Top European court should decide on Facebook privacy case, judge says
Europe's highest court should decide whether to ban how internet giants like Facebook send users' data to the US, a judge in Ireland said.
The case could have huge ramifications on EU trade with the US and centres on whether Europeans enjoy enough protection from American mass surveillance.
Thousands of companies rely on current arrangements to transfer information like credit card payments between countries.
They are essential to firms of all sizes, and upholding them is critical to ensuring the economy can continue to grow without disruption, Facebook said.
Privacy campaigners like Edward Snowden and Max Schrems have highlighted major issues surrounding how information stored by internet companies is used across the Atlantic.
On Tuesday, Ireland's High Court said concerns raised by the Republic's data protection authorities were "well founded".
Ms Justice Caroline Costello said: "Union law guarantees a high level of protection to EU citizens as regards the processing of their personal data within the EU.
"They are entitled to an equivalent high level of protection when their personal data are transferred outside the European Economic Area."
She said she was referring the matter to the European Court of Justice (CJEU), which interprets EU law, for a preliminary ruling.
A previous agreement on data-sharing between Europe and the US, Safe Harbour, was largely overturned by the European Court of Justice.
The US has sought to assuage concerns about its successor, Privacy Shield, by proposing an ombudsman to oversee the deal.
Ms Justice Costello added: "The introduction of the Privacy Shield ombudsperson mechanism in the Privacy Shield decision does not eliminate those well-founded concerns.
"A decision of the CJEU is required to determine whether it amounts to a remedy satisfying the requirements of Article 47 (of the Charter of Fundamental Rights)."
Under US law, companies with Europeans' data can be compelled to hand over information to state agencies for national security purposes.
The judge said EU citizens are entitled to an effective remedy before an independent tribunal if their rights or freedoms are violated.
She added: "These include the rights under Articles 7 and 8 to respect for private and family life and protection of personal data concerning him or her."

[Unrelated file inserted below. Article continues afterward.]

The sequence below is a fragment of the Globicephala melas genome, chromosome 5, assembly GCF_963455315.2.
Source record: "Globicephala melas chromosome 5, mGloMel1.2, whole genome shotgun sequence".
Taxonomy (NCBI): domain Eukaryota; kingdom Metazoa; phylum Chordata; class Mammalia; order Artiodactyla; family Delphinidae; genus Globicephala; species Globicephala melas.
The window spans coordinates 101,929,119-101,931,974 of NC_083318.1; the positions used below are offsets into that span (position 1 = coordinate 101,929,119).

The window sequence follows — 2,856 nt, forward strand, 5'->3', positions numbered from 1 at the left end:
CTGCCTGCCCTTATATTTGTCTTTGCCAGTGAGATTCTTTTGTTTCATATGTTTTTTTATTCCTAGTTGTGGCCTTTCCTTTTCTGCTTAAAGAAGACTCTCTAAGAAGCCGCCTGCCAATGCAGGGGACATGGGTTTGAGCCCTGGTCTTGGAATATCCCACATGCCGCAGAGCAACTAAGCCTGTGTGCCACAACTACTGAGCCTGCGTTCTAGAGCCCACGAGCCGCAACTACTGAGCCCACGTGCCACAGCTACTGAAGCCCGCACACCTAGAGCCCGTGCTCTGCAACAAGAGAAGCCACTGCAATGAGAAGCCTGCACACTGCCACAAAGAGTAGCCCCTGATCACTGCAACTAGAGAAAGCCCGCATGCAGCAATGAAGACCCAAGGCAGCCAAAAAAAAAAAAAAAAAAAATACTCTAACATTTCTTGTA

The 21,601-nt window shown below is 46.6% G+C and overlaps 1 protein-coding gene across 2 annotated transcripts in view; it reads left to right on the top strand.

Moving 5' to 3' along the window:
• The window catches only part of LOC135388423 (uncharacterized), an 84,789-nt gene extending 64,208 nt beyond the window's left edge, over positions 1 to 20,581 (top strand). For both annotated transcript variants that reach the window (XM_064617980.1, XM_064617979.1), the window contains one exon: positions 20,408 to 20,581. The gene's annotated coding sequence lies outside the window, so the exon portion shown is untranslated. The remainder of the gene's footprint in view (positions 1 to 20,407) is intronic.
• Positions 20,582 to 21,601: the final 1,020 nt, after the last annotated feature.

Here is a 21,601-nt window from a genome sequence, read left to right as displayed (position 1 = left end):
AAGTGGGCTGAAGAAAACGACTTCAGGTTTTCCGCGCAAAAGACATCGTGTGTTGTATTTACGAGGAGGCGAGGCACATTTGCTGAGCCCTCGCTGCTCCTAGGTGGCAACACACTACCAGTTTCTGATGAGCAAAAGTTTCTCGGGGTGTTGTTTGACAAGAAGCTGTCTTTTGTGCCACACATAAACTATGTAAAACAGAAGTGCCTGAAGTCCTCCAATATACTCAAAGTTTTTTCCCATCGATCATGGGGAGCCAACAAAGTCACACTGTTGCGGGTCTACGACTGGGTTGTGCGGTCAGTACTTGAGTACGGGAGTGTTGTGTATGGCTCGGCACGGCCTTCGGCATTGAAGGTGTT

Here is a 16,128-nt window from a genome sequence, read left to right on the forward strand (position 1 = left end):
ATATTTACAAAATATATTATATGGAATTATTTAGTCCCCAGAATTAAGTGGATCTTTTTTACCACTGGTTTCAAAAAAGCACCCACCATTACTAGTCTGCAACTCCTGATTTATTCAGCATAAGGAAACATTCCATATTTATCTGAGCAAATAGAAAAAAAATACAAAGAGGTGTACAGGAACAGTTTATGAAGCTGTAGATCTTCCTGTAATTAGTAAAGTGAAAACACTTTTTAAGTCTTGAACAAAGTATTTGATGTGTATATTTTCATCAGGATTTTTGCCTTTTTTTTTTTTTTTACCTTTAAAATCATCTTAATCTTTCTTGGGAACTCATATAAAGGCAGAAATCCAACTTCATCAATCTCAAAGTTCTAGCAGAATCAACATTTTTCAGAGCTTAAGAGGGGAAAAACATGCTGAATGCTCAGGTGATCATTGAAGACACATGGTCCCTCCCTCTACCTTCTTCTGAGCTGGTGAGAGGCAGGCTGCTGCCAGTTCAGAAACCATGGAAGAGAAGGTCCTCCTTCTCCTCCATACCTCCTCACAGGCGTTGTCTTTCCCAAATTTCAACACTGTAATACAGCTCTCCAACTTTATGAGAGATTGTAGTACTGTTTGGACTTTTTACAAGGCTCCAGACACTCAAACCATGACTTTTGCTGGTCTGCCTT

The case was heard in Ireland because Facebook has its European headquarters in Dublin.
Austrian lawyer and campaigner Mr Schrems has claimed his privacy rights as an EU citizen have been breached through the transfer of his data by Facebook Ireland to US parent company Facebook Inc.
He said: "US citizens would not be allowed to have such mass surveillance as for European citizens and we have to protect our citizens.
"Europe protects anybody because we see it as a human right, not as a citizens' right."
He said in the long run politicians would have to sort it out.
"So far Europe has just butted out, did not do much, just hoped that it did not come back.
"Today we have heard that it does come back so probably the EU will have to come up with a better solution."
Facebook said the standard contract clauses being scrutinised during legal proceedings provided critical safeguards to ensure Europeans' data is protected once transferred to companies that operate in the US or elsewhere around the globe.
It said they are used by thousands of companies to do business.
Its statement added: "They are essential to companies of all sizes, and upholding them is critical to ensuring the economy can continue to grow without disruption.
"This ruling will have no immediate impact on the people or businesses who use our services.
"However, it is essential that the CJEU now considers the extensive evidence demonstrating the robust protections in place under standard contractual clauses and US law before it makes any decision that may endanger the transfer of data across the Atlantic and around the globe."